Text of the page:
The Minister for Finance, Mr. Charlie McCreevy TD, has today published draft legislation that will set up Ordnance Survey Ireland as a separate state body.
For most of its 176-year history the Ordnance Survey has operated - and remains structured - as a public service support office providing maps for the administrative and legislative functions of the state. In recent years, however, with the application of leading-edge technology, its role has expanded to providing a wide range of products and services to private commercial and industrial users. These technological advances have resulted in the emergence of many new opportunities for OSI, but have also resulted in continually increasing demands in the marketplace for new, improved and more up to date products.
The Minister for Finance, Mr Charlie McCreevy TD, said that the restrictions imposed by its civil service status limit Ordnance Survey Irelandís capacity to exploit these opportunities and to meet its customersí demands. It was therefore necessary, he said, to bring forward this legislation to transform Ordnance Survey Ireland into a separate state body with a commercial remit while, of course, still carrying out its traditional function of providing essential mapping services for the administrative, legislative and infrastructural functions of the state.
Apart from the changes in Ordnance Survey Irelandís status, the main features of the proposed legislation are as follows:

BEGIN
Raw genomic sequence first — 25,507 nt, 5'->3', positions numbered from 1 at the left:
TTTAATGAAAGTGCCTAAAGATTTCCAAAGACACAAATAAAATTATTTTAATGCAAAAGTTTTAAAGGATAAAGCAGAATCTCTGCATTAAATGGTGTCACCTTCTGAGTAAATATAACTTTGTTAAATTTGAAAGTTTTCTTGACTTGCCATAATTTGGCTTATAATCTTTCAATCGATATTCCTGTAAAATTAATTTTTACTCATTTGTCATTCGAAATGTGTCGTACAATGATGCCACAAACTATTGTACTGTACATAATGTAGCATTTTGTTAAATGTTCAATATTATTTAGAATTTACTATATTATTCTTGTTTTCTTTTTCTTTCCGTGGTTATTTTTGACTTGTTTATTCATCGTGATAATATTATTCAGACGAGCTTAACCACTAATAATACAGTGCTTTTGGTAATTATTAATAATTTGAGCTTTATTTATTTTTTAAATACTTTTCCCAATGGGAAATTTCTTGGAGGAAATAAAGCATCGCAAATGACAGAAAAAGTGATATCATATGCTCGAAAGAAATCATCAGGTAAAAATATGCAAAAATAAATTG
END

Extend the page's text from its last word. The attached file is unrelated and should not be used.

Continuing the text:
the establishment of a permanent Board for OSI to which a Chief Executive will report;
a requirement that OSI provide a return on the assets under its control;
a mechanism for service agreements between Ordnance Survey Ireland and the Minister that certain outputs will be required and standards met by OSI in return for a state subvention. These outputs, and the level of the subvention, will be determined in such a manner as to ensure that the commercial operations of OSI will not be cross-subsidised by the public purse;
a requirement that, taking the subvention into account, OSI will be required, at least, to break even, taking one year with another, and to minimise its cost base insofar as is consistent with appropriate quality and service levels.
The Minister also expressed his appreciation to the Interim Board of Ordnance Survey Ireland - which is chaired by Mr Kevin Bonner, former Secretary General of the Department of Enterprise, Trade and Employment - for the valuable contribution that it has made in providing advice on the future role of OSI and he looks forward to the Interim Board successfully completing this task of overseeing OSIís change from a civil service office into a separate state body.
In conclusion, the Minister for Finance referred to the fact that, through continually adopting the latest mapping technology over many years, the staff of Ordnance Survey Ireland had achieved a complete transformation of all aspects of map-making in this country. As a result, they had also brought OSI to a point where it now has the potential for the expansion of, and improvement in, the range of products and services which it can provide to its customers. The achievement of this potential depends on the staff of OSI being as flexible and adaptable as heretofore and on their giving full support for the proposed new structures. The Minister is confident that, with consultation at all stages, this support will be forthcoming.
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